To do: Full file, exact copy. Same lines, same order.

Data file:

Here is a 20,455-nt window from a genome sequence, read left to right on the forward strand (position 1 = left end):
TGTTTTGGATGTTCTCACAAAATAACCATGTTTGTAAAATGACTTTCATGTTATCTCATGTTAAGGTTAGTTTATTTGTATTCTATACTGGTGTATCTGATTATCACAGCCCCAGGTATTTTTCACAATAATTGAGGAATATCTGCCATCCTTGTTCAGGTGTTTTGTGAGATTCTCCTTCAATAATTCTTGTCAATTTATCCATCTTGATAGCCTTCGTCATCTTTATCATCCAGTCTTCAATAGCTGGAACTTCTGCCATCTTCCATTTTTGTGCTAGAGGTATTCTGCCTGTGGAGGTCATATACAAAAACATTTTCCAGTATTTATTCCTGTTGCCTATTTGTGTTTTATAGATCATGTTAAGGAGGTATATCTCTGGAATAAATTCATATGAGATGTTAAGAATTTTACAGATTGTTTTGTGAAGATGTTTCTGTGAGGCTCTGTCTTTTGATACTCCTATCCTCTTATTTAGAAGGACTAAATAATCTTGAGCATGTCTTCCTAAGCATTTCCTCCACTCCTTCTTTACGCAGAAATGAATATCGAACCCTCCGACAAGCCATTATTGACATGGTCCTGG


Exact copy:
Here is a 20,455-nt window from a genome sequence, read left to right on the forward strand (position 1 = left end):
TGTTTTGGATGTTCTCACAAAATAACCATGTTTGTAAAATGACTTTCATGTTATCTCATGTTAAGGTTAGTTTATTTGTATTCTATACTGGTGTATCTGATTATCACAGCCCCAGGTATTTTTCACAATAATTGAGGAATATCTGCCATCCTTGTTCAGGTGTTTTGTGAGATTCTCCTTCAATAATTCTTGTCAATTTATCCATCTTGATAGCCTTCGTCATCTTTATCATCCAGTCTTCAATAGCTGGAACTTCTGCCATCTTCCATTTTTGTGCTAGAGGTATTCTGCCTGTGGAGGTCATATACAAAAACATTTTCCAGTATTTATTCCTGTTGCCTATTTGTGTTTTATAGATCATGTTAAGGAGGTATATCTCTGGAATAAATTCATATGAGATGTTAAGAATTTTACAGATTGTTTTGTGAAGATGTTTCTGTGAGGCTCTGTCTTTTGATACTCCTATCCTCTTATTTAGAAGGACTAAATAATCTTGAGCATGTCTTCCTAAGCATTTCCTCCACTCCTTCTTTACGCAGAAATGAATATCGAACCCTCCGACAAGCCATTATTGACATGGTCCTGG